EOTI Refit: Plumbing (new Dometic toilets and associated system)

If you are concerned about icky this post is not for you. When you buy a boat that is 18 years old it is going to have some issues. Everybody has their own personal tastes and that includes toilets. We are very risk averse and I don’t know if it is true but the marine head (toilet) is sometimes listed as the primary reason boats sink. When we bought EOTI we listed out about three dozen projects we wanted to complete before going off shore. I chatted through Instagram with Brian from Sailing Vessel Delos on the topic of their electric toilets. He said though they had video taped issues on more than one occasion the reality was that they had few if any problems. So I set out a group of requirements based on a systems of systems aproach to the refit of the plumbing.

  1. Decrease the number of through hulls (holes in the bottom of the boat)
  2. Match as close as possible standard home toilets for crew and guest comfort
  3. Switch to fresh water flush (further decreasing through hulls)
  4. Maceration and flush should be as quiet as a residential toilet
  5. The installation should reduce exposed mechanicals

There are two heads on EOTI. The stern head sits next to the shower and was replaced at purchase. It never worked correctly and we were concerned that something physical was wrong with the flushing (joker) valve. It would sometimes back wash into the toilet and fill with sea water. This is a really bad situation as the toilet sits about six inches below the water line.

The new toilet in the stern head sits on a beauty base to give it a sense of sturdy. None of the mechanicals are exposed and it sits about two inches higher than a standard residential toilet. Few people think about it but the close in nature of the walls is actually a feature. Nature doesn’t wait for calm seas. The last thing you want to do is try and use a toilet without something to brace on if the boat is heeled at 30 degrees. These toilets because they have no external connection to the sea are useable on angles of heel and because they pre fill with minimal water for flushing are ready to use.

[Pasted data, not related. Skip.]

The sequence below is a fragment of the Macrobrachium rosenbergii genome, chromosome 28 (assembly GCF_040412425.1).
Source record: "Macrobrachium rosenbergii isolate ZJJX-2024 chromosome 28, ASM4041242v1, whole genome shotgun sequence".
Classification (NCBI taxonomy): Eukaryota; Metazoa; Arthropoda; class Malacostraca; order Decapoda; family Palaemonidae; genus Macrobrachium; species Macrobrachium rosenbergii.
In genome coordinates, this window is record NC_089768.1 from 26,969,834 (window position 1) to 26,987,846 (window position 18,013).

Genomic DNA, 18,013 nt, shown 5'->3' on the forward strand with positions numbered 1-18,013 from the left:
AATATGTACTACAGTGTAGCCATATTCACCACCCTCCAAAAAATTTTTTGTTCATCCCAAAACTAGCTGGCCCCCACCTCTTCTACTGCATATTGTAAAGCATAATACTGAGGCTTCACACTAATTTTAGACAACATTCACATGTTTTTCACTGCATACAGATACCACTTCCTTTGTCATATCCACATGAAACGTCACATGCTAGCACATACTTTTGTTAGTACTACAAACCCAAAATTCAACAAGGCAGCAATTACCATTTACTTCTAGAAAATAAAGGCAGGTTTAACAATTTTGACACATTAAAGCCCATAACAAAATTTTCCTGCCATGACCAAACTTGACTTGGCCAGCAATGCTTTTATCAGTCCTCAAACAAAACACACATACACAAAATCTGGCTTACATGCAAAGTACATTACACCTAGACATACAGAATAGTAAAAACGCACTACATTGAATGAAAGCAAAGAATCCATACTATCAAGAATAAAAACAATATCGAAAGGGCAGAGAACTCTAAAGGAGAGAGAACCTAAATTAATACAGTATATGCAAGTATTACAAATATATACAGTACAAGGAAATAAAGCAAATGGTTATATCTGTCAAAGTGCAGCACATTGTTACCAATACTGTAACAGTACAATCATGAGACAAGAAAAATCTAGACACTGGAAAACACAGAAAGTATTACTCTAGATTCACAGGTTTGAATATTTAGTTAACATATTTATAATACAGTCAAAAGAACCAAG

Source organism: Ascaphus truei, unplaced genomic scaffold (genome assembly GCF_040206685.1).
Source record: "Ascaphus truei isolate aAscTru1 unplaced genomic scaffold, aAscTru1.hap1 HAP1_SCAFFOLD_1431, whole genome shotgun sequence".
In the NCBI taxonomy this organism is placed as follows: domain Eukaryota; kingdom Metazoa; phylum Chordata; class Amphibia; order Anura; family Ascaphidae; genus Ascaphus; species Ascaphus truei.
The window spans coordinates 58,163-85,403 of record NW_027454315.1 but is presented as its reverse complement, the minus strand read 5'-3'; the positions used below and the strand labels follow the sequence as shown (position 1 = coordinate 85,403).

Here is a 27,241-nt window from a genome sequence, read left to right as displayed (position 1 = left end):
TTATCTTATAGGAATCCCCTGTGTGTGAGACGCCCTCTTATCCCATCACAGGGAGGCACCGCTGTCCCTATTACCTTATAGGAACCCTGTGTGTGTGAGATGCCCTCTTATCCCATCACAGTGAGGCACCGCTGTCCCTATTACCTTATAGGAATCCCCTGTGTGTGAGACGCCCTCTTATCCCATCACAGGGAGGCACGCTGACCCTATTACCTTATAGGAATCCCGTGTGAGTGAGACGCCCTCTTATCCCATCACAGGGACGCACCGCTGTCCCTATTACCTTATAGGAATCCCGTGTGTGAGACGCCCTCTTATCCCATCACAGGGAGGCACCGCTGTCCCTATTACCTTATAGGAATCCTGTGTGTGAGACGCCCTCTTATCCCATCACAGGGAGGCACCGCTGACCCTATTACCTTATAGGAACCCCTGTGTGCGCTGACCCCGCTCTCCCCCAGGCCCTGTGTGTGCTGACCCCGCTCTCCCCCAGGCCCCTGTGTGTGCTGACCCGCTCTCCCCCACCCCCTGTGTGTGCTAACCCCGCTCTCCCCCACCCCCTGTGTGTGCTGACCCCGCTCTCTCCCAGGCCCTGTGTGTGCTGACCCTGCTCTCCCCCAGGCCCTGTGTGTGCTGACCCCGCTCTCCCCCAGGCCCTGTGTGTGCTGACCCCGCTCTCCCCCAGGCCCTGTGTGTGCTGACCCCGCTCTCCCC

The bow head was a mess. Upon purchase it never worked correctly. It was rebuilt twice and we weren’t sure what was wrong with the unit. It also would fill from the sea. It sits slightly higher than the stern head and you can see the ring that is created from that back fill which is slightly lower than sea level. We finally evacuated the head, cleaned it, and turned it off when we gave up getting it fixed.

The new head is exactly the same as the stern. A Dometic 8000 series electric macerating toilet. The installation is very clean with almost no mechanicals showing. It sits about 2 inches taller than a residential toilet. You will notice the towel bar or grab rail with wall for bracing. This toilet is also considered the day head (use by general crew through out the day). It sits at the primary bow-stern pivot point only being about two feet forward of the bast and at the point of the first keel bolt.

As part of the effort to replace, refurb, and fix things the holding tank gauge was replaced with new. This also required getting a new sensor. All the brands were kept the same with a Wema sensor and Wema gauge being the primary choices.

The new gauge from Kus is actually a Wema product under new management. A 16″ sensor was originally sourced but a reinforcement bar intruded on the space in the holding tank. We looked at bending, moving, or adjusting through main force the intrusion but decided to get a shorter 6″ sensor that will tell us when we have a few days of holding tank space left.